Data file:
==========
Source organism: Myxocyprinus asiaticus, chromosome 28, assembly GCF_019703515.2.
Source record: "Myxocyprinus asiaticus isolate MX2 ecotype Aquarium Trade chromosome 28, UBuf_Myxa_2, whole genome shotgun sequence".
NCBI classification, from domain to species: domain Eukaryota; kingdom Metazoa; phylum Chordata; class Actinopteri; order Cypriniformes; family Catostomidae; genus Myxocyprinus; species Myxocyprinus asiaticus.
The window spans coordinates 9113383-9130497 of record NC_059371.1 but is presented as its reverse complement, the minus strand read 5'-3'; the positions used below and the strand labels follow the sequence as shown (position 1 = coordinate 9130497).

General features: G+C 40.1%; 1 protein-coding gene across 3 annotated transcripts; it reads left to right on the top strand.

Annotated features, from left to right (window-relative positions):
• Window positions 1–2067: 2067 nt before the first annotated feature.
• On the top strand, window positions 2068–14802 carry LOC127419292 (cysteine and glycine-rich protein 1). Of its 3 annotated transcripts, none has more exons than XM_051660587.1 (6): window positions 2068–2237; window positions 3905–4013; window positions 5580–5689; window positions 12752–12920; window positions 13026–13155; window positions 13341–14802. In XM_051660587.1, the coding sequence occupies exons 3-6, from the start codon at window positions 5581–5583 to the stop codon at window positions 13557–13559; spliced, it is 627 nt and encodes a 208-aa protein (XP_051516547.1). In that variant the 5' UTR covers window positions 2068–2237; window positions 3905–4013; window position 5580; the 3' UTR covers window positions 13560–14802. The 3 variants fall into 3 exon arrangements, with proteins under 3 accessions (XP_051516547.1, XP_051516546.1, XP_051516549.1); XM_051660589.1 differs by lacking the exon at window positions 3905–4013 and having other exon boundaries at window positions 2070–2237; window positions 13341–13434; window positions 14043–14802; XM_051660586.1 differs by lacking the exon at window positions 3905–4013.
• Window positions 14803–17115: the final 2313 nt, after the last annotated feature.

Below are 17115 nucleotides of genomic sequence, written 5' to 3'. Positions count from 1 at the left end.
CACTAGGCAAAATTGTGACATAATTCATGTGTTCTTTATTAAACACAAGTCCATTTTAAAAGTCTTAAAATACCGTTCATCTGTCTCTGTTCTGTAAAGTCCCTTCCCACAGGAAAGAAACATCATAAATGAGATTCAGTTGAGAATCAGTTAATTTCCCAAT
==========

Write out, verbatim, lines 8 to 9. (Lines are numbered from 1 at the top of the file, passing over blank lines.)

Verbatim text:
• On the top strand, window positions 2068–14802 carry LOC127419292 (cysteine and glycine-rich protein 1). Of its 3 annotated transcripts, none has more exons than XM_051660587.1 (6): window positions 2068–2237; window positions 3905–4013; window positions 5580–5689; window positions 12752–12920; window positions 13026–13155; window positions 13341–14802. In XM_051660587.1, the coding sequence occupies exons 3-6, from the start codon at window positions 5581–5583 to the stop codon at window positions 13557–13559; spliced, it is 627 nt and encodes a 208-aa protein (XP_051516547.1). In that variant the 5' UTR covers window positions 2068–2237; window positions 3905–4013; window position 5580; the 3' UTR covers window positions 13560–14802. The 3 variants fall into 3 exon arrangements, with proteins under 3 accessions (XP_051516547.1, XP_051516546.1, XP_051516549.1); XM_051660589.1 differs by lacking the exon at window positions 3905–4013 and having other exon boundaries at window positions 2070–2237; window positions 13341–13434; window positions 14043–14802; XM_051660586.1 differs by lacking the exon at window positions 3905–4013.
• Window positions 14803–17115: the final 2313 nt, after the last annotated feature.